11. Jaysun

    Physics IA

    Database IAs are allowed, but I wouldn't recommend it for physics, as it is a very experimental and applicable science. Most database IAs are done in Chemistry. However, if you conduct an experiment and compare it to information from a database, that would be a fine idea.
  12. It would be helpful to know what math you're taking, so we can see if your proposed idea is commensurate with that course. Anyways, predictive models definitely involve a decent amount of mathematics. However, you should cautiously approach it, as it is very easy to venture into physics and/or computer science when talking about application towards a sport like tennis. I'm not sure what you mean by "ease of use", but that sounds very much like a simulation design topic, which would involve more code than math. Accuracy would be quite simple to calculate with a few probability formulas, so unless you can put a spin on that (no pun intended), I don't think the math will be sufficient enough for an IA (well...maybe for studies).
  13. Ok dude. Given this is Math HL, the math your IA requires needs to be quite rigorous, at least on par with HL curriculum and preferably a little beyond as well. So far you have...functions? Personally, I don't see this meeting the criteria (it's online, looking at it can be quite helpful), and I really don't know how you plan on filling a 10-12 page report on it. Hopefully I'm just missing your central idea, and it all goes well. IF you feel your idea doesn't warrant a good mark according to the criteria, then a potential area could be changing some parameters of the functions for different results. Even that feels way too simple for HL. Don't constrict yourself to a narrow area of maths. Broaden your views before you settle down. Good luck!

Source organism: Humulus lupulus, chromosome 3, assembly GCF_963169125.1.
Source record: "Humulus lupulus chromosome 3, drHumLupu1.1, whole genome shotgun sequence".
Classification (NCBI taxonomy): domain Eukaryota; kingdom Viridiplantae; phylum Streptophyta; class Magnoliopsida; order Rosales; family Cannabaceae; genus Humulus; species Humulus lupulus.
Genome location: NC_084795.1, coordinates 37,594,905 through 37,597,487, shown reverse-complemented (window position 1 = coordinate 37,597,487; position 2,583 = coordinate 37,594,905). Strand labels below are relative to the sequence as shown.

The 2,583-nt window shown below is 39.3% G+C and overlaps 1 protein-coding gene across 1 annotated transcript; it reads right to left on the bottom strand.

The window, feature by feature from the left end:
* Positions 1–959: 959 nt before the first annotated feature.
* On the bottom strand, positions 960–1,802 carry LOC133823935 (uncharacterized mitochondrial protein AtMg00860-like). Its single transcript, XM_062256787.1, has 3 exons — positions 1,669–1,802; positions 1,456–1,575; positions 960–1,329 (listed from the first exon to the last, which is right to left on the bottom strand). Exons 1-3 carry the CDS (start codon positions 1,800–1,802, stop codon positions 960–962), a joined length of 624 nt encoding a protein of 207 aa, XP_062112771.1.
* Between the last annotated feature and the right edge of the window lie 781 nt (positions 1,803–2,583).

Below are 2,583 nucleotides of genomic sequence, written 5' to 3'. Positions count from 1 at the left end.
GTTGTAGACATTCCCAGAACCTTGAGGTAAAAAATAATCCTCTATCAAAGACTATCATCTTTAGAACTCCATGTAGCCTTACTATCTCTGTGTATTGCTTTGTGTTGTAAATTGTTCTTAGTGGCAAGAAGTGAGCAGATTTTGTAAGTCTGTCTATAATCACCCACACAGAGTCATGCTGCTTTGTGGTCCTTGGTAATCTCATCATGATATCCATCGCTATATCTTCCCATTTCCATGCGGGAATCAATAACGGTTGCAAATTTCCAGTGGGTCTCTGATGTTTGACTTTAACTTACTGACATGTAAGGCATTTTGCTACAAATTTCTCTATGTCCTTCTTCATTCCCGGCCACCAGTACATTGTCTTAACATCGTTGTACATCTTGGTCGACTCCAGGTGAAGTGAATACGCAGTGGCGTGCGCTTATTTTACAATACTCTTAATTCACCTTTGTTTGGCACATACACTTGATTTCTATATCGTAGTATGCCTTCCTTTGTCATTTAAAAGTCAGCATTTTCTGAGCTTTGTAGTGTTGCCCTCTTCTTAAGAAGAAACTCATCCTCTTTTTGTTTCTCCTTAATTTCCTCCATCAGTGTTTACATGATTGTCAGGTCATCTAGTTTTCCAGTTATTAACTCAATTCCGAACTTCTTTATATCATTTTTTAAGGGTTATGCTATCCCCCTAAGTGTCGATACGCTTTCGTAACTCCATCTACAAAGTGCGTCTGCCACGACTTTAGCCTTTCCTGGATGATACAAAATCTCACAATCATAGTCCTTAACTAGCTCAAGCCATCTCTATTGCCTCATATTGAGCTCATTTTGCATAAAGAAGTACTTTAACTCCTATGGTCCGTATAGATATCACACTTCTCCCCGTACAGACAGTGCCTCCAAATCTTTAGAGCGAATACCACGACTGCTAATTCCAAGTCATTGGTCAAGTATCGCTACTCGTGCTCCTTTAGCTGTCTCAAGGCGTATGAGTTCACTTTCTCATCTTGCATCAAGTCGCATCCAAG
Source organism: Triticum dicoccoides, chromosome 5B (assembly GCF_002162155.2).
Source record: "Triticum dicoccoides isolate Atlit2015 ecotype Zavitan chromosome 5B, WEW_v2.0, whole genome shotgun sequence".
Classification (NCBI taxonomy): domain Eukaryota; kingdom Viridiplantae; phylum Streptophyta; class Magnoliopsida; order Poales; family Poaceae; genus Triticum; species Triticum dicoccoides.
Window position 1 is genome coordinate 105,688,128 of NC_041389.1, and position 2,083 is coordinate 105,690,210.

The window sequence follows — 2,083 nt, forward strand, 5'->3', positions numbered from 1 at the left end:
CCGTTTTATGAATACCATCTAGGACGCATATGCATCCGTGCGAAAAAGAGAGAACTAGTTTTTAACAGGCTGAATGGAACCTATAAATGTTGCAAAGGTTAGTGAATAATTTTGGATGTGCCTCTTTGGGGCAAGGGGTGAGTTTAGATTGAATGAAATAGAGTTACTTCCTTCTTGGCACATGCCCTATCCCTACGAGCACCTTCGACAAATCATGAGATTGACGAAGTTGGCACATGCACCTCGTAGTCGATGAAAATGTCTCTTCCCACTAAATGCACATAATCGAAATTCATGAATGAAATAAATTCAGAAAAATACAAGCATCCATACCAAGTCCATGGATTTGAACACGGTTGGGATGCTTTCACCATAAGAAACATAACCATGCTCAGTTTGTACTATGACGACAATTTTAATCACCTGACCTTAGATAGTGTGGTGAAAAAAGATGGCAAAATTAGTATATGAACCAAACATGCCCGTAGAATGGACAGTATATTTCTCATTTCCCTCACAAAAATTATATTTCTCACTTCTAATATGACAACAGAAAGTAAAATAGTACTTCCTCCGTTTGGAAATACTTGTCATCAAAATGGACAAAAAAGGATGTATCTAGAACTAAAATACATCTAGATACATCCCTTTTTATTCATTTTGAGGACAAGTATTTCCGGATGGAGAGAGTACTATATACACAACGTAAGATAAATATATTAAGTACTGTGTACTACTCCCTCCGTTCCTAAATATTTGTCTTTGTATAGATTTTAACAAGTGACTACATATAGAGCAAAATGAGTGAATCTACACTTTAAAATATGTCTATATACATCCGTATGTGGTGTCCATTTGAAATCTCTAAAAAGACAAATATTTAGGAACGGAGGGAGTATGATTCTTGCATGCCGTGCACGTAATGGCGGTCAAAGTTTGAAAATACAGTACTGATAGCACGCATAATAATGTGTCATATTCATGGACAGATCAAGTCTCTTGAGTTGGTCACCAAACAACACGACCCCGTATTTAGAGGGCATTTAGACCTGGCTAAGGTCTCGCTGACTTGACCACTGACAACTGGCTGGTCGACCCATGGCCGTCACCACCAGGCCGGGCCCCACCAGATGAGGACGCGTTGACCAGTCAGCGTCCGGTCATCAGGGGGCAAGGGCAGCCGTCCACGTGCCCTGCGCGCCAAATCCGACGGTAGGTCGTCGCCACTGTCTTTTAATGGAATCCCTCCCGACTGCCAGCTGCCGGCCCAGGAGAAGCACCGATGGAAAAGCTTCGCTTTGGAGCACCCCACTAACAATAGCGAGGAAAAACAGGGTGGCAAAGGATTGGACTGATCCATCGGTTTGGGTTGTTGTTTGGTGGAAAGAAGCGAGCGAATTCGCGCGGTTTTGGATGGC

14. Jaysun

    IA Physics help?

    Guitar strings is actually pretty common as far as I know, I have a few friends who did it. I guess you can investigate harmonics and oscillations and whatever, and I heard this one kinda cool thing about changing the temperature of the strings and plucking them. As for global warming and energy, I guess you could attempt something with water, wind or solar power. A battery of sorts would also maybe work, although that strays dangerously into the chemistry realm. As for taking data from a database and analyzing it, it's more common for chemistry, so there aren't a lot of examples for physics. This should probably be your last resort. Hope that helped, good luck!
  15. Since you have three languages and only one science as of right now, your courses already put you out of contention for almost all engineering programs (in North America and UK), where both chemistry and physics are pre-requisites. Hence, Math HL would be unnecessary, since engineering is the only faculty that really really requires/recommends the course (except certain math and physics faculties). However, it is always possible to drop from a HL course to a SL course, or drop for the exams, so you can go that direction as well. The most important thing is to have a goal of what you want to do in university. Once you do, course selection will be a lot easier.